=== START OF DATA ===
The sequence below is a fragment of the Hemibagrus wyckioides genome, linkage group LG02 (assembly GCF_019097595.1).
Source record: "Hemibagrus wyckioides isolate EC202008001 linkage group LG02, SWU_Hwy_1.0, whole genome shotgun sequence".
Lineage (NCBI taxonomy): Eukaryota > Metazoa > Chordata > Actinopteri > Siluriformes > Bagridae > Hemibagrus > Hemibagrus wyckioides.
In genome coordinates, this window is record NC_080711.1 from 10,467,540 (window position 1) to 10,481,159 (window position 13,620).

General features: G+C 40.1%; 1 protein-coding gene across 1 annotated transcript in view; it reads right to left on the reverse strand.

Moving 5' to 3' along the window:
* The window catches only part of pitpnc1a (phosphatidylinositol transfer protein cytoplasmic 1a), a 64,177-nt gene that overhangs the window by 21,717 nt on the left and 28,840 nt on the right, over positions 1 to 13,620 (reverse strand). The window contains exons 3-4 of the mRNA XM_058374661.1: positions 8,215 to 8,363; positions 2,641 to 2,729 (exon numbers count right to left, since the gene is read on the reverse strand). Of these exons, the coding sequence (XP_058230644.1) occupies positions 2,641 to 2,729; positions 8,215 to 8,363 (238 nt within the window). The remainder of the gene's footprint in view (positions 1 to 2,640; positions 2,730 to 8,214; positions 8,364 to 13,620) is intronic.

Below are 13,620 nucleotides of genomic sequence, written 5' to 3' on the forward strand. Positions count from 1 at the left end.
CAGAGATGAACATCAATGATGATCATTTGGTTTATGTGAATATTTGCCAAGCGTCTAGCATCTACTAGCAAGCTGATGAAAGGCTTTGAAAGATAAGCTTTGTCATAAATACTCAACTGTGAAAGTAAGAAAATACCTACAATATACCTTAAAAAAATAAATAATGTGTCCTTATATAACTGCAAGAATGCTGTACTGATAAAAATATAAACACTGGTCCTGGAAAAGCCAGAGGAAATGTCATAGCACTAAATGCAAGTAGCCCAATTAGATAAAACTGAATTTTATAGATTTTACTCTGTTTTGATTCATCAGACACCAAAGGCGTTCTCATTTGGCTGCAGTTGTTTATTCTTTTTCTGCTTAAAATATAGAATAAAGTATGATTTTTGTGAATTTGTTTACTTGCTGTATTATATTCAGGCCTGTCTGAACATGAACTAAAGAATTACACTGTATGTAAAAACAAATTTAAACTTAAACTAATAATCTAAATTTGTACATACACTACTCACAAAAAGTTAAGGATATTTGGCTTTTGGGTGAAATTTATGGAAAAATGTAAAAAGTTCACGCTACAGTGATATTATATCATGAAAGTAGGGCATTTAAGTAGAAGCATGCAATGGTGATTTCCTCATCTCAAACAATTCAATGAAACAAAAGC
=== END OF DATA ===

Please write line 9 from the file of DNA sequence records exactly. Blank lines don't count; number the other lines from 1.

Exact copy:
CAGAGATGAACATCAATGATGATCATTTGGTTTATGTGAATATTTGCCAAGCGTCTAGCATCTACTAGCAAGCTGATGAAAGGCTTTGAAAGATAAGCTTTGTCATAAATACTCAACTGTGAAAGTAAGAAAATACCTACAATATACCTTAAAAAAATAAATAATGTGTCCTTATATAACTGCAAGAATGCTGTACTGATAAAAATATAAACACTGGTCCTGGAAAAGCCAGAGGAAATGTCATAGCACTAAATGCAAGTAGCCCAATTAGATAAAACTGAATTTTATAGATTTTACTCTGTTTTGATTCATCAGACACCAAAGGCGTTCTCATTTGGCTGCAGTTGTTTATTCTTTTTCTGCTTAAAATATAGAATAAAGTATGATTTTTGTGAATTTGTTTACTTGCTGTATTATATTCAGGCCTGTCTGAACATGAACTAAAGAATTACACTGTATGTAAAAACAAATTTAAACTTAAACTAATAATCTAAATTTGTACATACACTACTCACAAAAAGTTAAGGATATTTGGCTTTTGGGTGAAATTTATGGAAAAATGTAAAAAGTTCACGCTACAGTGATATTATATCATGAAAGTAGGGCATTTAAGTAGAAGCATGCAATGGTGATTTCCTCATCTCAAACAATTCAATGAAACAAAAGC